Dominoes are a versatile toy that can be used for a wide variety of games. They are normally twice as long as they are wide, and each side of a domino features a number of dots or “pips.” Most dominoes have a pattern on one face that can be recognized by players, and the other is blank. Some dominoes also have a ridge that divides the two sides visually. Dominoes are normally made of polymer, such as plastic or bakelite, but some are made of other natural materials, including bone, silver lip ocean pearl oyster shell (mother of pearl), ivory and a dark hardwood like ebony.
Like playing cards, of which they are a variant, a domino has potential energy based on the arrangement of its pips. When the domino is stood upright, it stores that energy — which comes from gravity. But when the domino is knocked over, its energy is converted from potential to kinetic energy, or the energy of motion. That energy is transmitted from domino to domino, causing them to topple in a chain reaction.
The most common set of dominoes is double six, with 28 tiles. Larger sets exist, but are mostly used for games that involve several players. Most domino games fall into one of two categories: blocking or scoring. Blocking games require players to empty their hands before opponents can play. Scoring games use a domino’s pips to determine points.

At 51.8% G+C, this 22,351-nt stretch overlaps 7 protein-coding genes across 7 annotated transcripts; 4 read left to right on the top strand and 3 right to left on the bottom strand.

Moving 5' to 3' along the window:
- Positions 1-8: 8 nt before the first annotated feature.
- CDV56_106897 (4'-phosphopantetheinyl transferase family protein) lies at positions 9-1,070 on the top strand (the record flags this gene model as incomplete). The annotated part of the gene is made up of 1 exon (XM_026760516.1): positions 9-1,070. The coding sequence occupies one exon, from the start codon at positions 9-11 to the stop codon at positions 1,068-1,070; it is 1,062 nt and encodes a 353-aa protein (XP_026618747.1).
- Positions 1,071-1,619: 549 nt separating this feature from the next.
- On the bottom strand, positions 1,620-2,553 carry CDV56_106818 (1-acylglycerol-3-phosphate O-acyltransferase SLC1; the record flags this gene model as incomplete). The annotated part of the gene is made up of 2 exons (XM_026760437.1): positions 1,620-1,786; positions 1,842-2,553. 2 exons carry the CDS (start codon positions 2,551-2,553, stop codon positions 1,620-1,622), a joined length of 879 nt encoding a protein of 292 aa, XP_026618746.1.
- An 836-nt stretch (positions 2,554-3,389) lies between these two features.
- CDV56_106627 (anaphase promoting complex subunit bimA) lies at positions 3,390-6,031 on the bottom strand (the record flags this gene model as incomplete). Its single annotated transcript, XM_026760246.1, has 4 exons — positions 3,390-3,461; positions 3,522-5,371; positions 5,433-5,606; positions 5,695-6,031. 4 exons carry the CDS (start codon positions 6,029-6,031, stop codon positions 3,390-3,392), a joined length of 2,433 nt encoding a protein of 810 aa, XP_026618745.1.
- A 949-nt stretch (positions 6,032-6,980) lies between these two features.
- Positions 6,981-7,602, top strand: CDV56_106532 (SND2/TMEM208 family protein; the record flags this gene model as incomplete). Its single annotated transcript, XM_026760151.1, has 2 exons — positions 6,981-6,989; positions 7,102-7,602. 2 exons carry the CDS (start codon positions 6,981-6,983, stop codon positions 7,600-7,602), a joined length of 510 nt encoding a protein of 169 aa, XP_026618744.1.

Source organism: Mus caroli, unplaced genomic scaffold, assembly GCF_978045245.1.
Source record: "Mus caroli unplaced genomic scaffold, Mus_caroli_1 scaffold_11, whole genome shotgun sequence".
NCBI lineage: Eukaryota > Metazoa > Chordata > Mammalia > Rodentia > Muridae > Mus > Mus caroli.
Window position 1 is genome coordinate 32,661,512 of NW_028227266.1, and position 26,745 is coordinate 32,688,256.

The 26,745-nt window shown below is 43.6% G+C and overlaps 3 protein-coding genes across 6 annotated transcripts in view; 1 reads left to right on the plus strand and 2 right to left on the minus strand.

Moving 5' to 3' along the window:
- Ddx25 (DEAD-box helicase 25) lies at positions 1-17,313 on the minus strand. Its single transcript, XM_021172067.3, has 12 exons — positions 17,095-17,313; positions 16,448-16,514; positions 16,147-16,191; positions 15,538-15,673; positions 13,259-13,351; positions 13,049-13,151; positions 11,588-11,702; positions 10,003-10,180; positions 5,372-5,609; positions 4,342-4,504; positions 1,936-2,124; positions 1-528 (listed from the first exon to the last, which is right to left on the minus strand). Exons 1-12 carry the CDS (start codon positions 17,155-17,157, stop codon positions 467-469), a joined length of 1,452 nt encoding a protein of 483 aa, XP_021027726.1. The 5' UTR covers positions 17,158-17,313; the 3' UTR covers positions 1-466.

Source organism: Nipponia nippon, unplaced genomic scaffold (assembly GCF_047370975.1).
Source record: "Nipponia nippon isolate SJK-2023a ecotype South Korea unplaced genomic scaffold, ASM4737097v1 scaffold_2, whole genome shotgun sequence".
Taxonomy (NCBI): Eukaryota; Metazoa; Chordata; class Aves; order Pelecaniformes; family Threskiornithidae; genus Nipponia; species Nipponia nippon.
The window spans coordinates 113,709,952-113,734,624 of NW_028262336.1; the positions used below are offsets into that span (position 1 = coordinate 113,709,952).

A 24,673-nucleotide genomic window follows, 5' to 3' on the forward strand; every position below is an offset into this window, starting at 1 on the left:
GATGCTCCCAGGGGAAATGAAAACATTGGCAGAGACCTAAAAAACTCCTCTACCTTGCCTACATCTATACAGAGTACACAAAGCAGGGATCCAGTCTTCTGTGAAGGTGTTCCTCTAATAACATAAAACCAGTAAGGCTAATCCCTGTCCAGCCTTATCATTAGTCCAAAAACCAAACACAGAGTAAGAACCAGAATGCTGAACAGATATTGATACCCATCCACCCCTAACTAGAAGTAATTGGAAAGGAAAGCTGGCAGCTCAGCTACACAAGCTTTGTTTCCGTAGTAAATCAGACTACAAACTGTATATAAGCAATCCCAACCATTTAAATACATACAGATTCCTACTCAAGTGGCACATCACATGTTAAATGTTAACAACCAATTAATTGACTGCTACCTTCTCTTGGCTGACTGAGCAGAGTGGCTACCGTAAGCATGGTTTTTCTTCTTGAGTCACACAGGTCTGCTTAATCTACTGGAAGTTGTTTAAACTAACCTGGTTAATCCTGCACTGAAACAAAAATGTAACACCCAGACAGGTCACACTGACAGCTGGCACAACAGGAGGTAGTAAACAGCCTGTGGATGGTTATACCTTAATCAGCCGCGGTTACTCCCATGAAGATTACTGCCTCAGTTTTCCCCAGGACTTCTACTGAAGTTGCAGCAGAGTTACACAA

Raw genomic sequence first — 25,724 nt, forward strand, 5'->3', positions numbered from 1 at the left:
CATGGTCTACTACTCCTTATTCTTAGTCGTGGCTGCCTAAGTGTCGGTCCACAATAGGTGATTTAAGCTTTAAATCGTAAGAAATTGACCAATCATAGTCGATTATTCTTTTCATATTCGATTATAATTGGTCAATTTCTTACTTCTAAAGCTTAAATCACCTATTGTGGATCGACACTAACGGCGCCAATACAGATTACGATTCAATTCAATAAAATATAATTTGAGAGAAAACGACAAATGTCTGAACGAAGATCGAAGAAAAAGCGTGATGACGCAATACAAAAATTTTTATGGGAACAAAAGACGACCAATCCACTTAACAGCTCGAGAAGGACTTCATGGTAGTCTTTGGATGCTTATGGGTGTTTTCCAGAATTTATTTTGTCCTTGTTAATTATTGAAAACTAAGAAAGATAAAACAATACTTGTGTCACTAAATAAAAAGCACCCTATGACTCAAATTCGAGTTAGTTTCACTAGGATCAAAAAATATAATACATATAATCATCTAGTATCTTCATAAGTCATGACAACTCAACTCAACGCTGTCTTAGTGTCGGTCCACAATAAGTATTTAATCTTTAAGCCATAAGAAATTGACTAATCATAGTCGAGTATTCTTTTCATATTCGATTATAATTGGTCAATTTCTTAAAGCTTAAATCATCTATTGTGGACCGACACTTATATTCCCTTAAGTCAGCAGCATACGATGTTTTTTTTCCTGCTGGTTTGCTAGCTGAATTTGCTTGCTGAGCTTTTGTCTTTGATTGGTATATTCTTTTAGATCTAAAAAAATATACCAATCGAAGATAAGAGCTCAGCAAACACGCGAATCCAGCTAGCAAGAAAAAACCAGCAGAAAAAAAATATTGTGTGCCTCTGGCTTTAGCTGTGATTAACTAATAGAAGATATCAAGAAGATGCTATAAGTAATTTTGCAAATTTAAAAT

Many people also enjoy creating domino art, such as curved lines that form pictures when the dominoes fall or grids that build 3D structures. Other popular forms of domino art include a domino track that shows how the dominoes are falling, and dominoes arranged to create patterns, such as hearts or flowers.
Even if you are not an artist, you can create your own domino track by drawing a line on a piece of paper and indicating where each domino should be placed. You can also draw arrows to indicate the direction that each domino should move to determine how it will impact the track you are creating.
Whether you are a pantser, or a plotter who uses outlines and Scrivener to help you plan your book’s structure, it is important to understand the dynamics of the domino effect when writing scenes. This will help you avoid laying down scenes that are at the wrong angle or don’t have enough logical impact on the scene ahead of them. Using the domino effect can also help you resolve story problems. For example, if your character discovers a clue that would cause them to act in a particular way but then nothing happens to activate that behavior, you should look at the domino effect as the reason why. Changing the direction that the dominoes are moving may be all it takes to make your story click.